A little over a week I did one of the dumbest things of my life. And now I know just how truly stupid I am.
I was driving to Denver to see a very good editor friend when my car began to overheat. Badly. Like, losing power to the engine. So I pulled over and popped the hood.
At this point my automotive knowledge was completely exhausted.
So, I just stared at the engine, and the radiator cap—roasting-hot anti-freeze bubbling out from around the radiator cap. Puffs of steam shrieked out the sides, and the whole thing was shaking from the pent-up energy threatening to explode outward in a scalding geyser. Thus, I continued practicing my knowledge of car repair, and stared at the thing like an idiot, trying to figure out what to do next.
At this point a very nice man pulled up in a minivan with a half a dozen children and a pregnant wife aboard. Approaching, he said: “I’ve got some water in the car you could use to put in the radiator. You’ll just need to take off the cap and pour it in there.”
Eyeing the radiator—coiled like a muscled viper, and chugging steam like a locomotive—I replied: “I don’t think that’s a good idea.”
“You can just crack it open,” the guy said, “It’ll cool faster that way.”
This seemed incorrect to me. But, as his sweet, innocent, and very bored children looked out the back window at me, hoping to get back on the road asap, I felt a twinge of guilt. Here was a guy who had had the goodness to stop and help a total stranger when no one else had. He was the Good Samaritan. But there was that nasty-looking radiator, like a massive jungle cat, rippling with power, ready to pounce with razor-sharp talons of anti-freeze, as hot as the surface of the sun. But I owed it to the poor guy to try, right?
“It still looks pretty hot,” I replied, stalling for time, trying to think of a better solution.
Without missing a beat he said: “No problem. I’ve got a rag!” And returning to his van for a moment, he returned with precisely that.
I had officially run out of all the objections I could think of. So, I used the rag and cracked open the radiator. Steam escaped in a violent hiss from the sides—but other than that all seemed well. In fact, the shuddering of the radiator itself seemed to mellow. If this simple action could tame the beast, then if was worth it. Right?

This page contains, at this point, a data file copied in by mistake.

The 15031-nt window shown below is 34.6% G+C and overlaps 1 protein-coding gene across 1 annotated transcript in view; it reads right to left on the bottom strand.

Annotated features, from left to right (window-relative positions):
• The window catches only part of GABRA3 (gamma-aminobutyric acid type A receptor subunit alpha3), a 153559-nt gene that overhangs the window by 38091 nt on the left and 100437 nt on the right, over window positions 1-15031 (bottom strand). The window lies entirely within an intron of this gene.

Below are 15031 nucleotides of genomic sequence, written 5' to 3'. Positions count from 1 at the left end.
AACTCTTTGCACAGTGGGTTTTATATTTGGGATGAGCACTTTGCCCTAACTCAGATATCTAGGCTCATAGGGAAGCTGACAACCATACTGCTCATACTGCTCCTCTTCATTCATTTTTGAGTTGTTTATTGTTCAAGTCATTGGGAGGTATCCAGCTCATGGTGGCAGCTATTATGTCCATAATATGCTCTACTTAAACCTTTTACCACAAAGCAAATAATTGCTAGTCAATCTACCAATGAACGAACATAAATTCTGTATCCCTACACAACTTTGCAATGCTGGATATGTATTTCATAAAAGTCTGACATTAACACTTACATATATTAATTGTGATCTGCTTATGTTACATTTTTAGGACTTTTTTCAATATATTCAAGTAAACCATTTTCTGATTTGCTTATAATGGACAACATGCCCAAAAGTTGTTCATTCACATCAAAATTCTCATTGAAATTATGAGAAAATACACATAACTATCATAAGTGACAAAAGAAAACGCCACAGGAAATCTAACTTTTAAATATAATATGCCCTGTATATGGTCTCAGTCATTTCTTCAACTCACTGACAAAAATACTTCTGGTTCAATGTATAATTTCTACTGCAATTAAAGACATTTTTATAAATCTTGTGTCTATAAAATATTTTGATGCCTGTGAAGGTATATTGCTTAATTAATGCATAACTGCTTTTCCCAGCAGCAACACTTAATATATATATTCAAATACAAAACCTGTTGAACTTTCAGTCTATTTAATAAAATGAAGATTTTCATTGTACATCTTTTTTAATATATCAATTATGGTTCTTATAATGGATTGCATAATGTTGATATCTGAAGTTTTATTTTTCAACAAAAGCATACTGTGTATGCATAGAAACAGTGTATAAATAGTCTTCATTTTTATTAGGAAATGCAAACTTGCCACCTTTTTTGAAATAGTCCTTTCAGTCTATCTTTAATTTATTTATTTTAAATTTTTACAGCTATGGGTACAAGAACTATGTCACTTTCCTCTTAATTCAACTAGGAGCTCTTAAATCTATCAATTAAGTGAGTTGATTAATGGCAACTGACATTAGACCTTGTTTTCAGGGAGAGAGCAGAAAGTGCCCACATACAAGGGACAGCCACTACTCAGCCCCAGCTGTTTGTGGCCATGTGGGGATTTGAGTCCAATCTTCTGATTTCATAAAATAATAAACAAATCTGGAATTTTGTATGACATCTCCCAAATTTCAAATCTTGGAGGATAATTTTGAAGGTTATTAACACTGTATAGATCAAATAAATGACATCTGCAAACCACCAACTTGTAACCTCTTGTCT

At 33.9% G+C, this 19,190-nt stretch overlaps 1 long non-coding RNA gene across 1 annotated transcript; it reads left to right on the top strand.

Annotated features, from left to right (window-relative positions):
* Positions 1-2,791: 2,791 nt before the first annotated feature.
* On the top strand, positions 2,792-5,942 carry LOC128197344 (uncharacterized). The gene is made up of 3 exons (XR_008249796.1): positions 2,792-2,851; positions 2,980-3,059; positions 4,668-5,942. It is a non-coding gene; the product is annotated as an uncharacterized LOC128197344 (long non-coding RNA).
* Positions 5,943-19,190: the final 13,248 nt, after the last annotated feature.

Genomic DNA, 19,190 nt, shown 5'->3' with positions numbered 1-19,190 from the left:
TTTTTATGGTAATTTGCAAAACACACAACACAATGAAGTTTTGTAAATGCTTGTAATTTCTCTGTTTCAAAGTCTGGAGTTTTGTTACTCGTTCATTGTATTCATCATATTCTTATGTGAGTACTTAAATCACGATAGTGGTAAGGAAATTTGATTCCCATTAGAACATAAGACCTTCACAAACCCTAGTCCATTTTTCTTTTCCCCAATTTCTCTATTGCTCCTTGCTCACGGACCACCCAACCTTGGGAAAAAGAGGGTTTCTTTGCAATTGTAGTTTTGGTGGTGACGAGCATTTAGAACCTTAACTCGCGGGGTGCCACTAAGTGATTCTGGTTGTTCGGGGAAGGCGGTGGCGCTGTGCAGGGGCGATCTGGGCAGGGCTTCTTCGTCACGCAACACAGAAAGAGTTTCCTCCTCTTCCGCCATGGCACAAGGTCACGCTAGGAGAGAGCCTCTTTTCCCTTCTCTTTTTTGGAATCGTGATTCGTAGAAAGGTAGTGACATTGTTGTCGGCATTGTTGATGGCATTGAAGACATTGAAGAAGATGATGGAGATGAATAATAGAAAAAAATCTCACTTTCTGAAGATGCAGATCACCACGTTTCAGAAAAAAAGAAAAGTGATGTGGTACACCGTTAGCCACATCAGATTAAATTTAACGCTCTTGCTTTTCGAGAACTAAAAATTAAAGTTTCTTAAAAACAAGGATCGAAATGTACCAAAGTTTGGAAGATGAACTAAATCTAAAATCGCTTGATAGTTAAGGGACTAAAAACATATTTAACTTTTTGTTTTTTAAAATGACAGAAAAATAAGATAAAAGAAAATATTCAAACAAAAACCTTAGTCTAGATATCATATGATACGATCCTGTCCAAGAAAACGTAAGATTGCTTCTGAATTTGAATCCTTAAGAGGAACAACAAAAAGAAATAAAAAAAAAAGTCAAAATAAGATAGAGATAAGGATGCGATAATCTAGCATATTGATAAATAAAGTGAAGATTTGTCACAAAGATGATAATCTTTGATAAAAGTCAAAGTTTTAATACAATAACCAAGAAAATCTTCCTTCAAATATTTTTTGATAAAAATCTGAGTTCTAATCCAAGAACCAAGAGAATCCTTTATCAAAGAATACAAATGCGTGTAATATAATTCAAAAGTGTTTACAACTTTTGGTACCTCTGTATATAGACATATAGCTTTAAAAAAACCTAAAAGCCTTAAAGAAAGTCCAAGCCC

“See?” he said, urging me to continue. And I gave the radiator cap another twist.
The sensation of a radiator exploding against my forearm and wrist was perhaps the most painful experience of my life. I don’t say this to brag, but I have a very high pain tolerance; I once had a root canal in which they failed to get me numb, and did the whole thing without pain killers. It hurt, but I didn’t want to get stuck with yet another needle (of which I am deathly phobic) that wouldn’t work. They were almost done when they accidently nicked the inside of my cheek with the spinning drill, and I winced—that was the first anyone knew that I was in any kind of pain. After several more failed injections I finished the procedure without any pain killer, and the oral surgeon never knew. I tell this story to let you know: I can tough it out through pain. But this? This scalding sensation of having my hand plunged into a roiling basin of boiling water and held there? I screamed, and EVERYONE knew I was in pain.
Long story short—cracking that radiator cap was a stupid thing to do. But the true extent of my idiocy hit me later. I got second degree burns which promptly infected. My hand was wrapped, and I was given the express orders by my doctor not to use my hand. And this included writing.
So, for the last week I have been completely unable to write. And I thought I was going to die. Which is why I’m a bit of an idiot.
I have a writer friend who tells discouraged writers they should quit. If they really can walk away from writing, then they never really were writers to begin with. It’s harsh, but true. This last week I was forced to quit writing for a while. And I did. But it made me realize that I simply will never kick the will to write. Ever. Even if I never get a paying contract again. I will always write, because I will never get over the desire to tell stories. But with mounting doctor’s bills, a new car to pay for (the engine on the old one is trashed now), the inability to work my day job for the last week, and the little-known fact that it’s virtually impossible to make a living writing, I had to ask myself one simple question: Why couldn’t I have just become an accountant? And at that moment you feel even more stupid than when you knowingly take the cap off an explosive pressure-cooker.
But the answer is simple: this is what God called me to.
All is right in the universe.